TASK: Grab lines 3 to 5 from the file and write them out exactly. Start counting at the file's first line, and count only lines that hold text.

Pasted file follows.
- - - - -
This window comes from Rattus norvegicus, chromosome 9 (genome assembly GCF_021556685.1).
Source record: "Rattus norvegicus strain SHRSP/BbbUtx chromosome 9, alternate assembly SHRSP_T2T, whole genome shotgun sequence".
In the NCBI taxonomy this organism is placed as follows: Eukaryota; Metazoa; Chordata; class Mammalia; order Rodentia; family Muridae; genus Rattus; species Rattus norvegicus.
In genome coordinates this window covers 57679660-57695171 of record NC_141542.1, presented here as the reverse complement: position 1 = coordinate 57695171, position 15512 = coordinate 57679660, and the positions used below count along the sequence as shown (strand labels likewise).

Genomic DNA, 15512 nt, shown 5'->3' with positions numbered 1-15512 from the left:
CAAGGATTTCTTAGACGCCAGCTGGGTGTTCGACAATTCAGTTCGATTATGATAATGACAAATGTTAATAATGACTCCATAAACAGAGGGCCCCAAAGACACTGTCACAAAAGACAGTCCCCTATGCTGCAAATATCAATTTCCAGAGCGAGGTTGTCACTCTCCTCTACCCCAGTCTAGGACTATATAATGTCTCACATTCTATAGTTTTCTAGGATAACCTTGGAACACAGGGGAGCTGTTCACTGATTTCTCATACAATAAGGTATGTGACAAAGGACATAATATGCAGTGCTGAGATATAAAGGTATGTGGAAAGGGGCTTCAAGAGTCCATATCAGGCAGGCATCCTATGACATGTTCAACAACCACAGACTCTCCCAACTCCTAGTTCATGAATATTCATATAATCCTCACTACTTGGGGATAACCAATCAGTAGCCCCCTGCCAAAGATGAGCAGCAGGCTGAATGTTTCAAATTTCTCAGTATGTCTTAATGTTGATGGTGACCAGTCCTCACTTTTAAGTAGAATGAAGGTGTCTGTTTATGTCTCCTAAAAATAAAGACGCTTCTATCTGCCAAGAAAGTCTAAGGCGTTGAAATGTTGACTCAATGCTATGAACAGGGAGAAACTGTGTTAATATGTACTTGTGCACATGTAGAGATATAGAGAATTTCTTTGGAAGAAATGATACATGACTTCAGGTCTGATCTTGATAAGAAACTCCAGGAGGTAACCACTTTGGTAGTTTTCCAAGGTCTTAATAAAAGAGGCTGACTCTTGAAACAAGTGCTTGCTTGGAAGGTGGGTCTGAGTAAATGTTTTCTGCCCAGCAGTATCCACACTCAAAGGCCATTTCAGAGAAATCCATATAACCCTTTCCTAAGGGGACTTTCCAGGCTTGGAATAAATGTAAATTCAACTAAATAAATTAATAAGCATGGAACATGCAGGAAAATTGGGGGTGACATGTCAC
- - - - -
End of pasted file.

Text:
In the NCBI taxonomy this organism is placed as follows: Eukaryota; Metazoa; Chordata; class Mammalia; order Rodentia; family Muridae; genus Rattus; species Rattus norvegicus.
In genome coordinates this window covers 57679660-57695171 of record NC_141542.1, presented here as the reverse complement: position 1 = coordinate 57695171, position 15512 = coordinate 57679660, and the positions used below count along the sequence as shown (strand labels likewise).

Genomic DNA, 15512 nt, shown 5'->3' with positions numbered 1-15512 from the left: